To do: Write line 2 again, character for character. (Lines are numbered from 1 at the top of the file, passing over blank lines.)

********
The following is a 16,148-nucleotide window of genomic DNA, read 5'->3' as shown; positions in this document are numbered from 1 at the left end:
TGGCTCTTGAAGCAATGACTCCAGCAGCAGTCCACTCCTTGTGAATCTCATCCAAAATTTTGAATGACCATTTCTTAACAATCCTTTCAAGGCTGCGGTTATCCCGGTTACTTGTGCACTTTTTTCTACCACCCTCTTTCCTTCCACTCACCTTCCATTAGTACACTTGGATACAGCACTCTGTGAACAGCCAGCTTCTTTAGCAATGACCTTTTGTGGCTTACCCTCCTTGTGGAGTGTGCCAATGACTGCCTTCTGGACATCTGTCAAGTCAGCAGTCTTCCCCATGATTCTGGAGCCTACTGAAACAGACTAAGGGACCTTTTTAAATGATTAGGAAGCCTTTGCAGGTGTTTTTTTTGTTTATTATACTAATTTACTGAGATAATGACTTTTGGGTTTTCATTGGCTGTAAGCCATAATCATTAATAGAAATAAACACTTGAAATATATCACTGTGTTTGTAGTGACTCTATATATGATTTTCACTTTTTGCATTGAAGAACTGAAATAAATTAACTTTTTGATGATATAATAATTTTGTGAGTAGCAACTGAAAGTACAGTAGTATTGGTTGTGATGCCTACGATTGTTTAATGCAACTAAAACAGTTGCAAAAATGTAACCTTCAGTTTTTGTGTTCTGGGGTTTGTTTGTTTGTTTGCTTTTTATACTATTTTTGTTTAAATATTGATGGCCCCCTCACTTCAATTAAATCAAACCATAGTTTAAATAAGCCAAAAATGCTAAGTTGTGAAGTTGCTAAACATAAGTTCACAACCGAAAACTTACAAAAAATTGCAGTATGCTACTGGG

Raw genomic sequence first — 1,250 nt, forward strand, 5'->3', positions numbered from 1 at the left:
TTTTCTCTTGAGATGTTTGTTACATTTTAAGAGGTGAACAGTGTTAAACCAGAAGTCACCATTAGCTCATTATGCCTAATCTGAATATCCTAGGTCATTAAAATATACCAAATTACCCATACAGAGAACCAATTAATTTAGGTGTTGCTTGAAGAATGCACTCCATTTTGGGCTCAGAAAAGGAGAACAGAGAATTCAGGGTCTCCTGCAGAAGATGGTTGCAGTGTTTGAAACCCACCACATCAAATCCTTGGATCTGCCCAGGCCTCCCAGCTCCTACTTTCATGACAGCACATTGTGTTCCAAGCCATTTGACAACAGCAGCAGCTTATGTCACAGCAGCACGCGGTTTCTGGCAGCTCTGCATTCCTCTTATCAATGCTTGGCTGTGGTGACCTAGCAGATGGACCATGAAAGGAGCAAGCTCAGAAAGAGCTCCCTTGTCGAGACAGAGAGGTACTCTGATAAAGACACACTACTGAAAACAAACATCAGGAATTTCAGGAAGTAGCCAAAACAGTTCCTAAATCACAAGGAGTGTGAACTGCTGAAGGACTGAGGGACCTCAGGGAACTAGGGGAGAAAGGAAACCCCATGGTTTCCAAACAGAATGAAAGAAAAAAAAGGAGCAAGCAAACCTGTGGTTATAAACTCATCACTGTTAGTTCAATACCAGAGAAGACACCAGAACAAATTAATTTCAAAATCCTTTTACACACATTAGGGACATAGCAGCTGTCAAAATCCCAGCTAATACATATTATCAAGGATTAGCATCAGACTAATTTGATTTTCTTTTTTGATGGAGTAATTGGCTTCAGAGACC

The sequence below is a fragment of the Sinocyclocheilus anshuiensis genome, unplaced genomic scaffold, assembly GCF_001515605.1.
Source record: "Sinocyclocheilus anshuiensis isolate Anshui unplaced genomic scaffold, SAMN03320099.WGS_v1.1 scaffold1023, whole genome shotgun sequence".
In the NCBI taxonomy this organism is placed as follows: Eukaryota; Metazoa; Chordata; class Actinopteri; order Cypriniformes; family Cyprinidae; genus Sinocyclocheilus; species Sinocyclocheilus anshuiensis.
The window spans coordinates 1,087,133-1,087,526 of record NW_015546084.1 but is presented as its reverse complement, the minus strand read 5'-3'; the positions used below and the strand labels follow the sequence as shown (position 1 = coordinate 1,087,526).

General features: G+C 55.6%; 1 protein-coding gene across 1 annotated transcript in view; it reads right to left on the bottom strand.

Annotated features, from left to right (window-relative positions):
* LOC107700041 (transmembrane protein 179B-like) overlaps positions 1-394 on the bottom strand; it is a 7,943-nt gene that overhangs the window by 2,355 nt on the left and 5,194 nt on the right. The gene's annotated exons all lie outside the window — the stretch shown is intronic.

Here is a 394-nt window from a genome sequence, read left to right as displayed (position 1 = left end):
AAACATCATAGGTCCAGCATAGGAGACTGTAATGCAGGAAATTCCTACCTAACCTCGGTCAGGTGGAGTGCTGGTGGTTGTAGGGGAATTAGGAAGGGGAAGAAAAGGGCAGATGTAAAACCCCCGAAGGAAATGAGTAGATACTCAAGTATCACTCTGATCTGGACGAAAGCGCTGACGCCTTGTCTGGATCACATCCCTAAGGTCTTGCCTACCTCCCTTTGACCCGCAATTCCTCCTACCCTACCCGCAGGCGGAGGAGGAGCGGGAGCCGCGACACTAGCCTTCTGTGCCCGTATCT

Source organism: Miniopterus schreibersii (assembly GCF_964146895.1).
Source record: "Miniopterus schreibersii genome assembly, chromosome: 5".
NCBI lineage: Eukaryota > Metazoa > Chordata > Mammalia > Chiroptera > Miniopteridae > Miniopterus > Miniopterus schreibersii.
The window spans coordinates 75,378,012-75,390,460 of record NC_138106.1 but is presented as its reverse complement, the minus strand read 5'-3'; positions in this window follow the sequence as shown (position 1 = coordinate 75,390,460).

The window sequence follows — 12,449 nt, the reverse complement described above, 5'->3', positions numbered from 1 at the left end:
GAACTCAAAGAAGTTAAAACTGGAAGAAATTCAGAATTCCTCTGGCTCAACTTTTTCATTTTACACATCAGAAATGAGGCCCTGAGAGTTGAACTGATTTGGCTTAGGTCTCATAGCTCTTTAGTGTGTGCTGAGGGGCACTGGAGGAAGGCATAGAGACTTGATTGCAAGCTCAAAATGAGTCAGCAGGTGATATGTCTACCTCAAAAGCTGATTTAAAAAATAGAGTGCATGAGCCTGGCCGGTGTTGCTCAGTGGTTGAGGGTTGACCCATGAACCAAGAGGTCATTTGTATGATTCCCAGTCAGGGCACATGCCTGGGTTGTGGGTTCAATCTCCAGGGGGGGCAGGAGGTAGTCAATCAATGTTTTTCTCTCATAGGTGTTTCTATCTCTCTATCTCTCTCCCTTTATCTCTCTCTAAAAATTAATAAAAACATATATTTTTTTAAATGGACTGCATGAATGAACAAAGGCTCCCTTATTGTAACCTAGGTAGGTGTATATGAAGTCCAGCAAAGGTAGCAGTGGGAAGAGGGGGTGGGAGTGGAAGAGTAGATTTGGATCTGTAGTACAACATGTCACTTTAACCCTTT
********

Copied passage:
TGGCTCTTGAAGCAATGACTCCAGCAGCAGTCCACTCCTTGTGAATCTCATCCAAAATTTTGAATGACCATTTCTTAACAATCCTTTCAAGGCTGCGGTTATCCCGGTTACTTGTGCACTTTTTTCTACCACCCTCTTTCCTTCCACTCACCTTCCATTAGTACACTTGGATACAGCACTCTGTGAACAGCCAGCTTCTTTAGCAATGACCTTTTGTGGCTTACCCTCCTTGTGGAGTGTGCCAATGACTGCCTTCTGGACATCTGTCAAGTCAGCAGTCTTCCCCATGATTCTGGAGCCTACTGAAACAGACTAAGGGACCTTTTTAAATGATTAGGAAGCCTTTGCAGGTGTTTTTTTTGTTTATTATACTAATTTACTGAGATAATGACTTTTGGGTTTTCATTGGCTGTAAGCCATAATCATTAATAGAAATAAACACTTGAAATATATCACTGTGTTTGTAGTGACTCTATATATGATTTTCACTTTTTGCATTGAAGAACTGAAATAAATTAACTTTTTGATGATATAATAATTTTGTGAGTAGCAACTGAAAGTACAGTAGTATTGGTTGTGATGCCTACGATTGTTTAATGCAACTAAAACAGTTGCAAAAATGTAACCTTCAGTTTTTGTGTTCTGGGGTTTGTTTGTTTGTTTGCTTTTTATACTATTTTTGTTTAAATATTGATGGCCCCCTCACTTCAATTAAATCAAACCATAGTTTAAATAAGCCAAAAATGCTAAGTTGTGAAGTTGCTAAACATAAGTTCACAACCGAAAACTTACAAAAAATTGCAGTATGCTACTGGG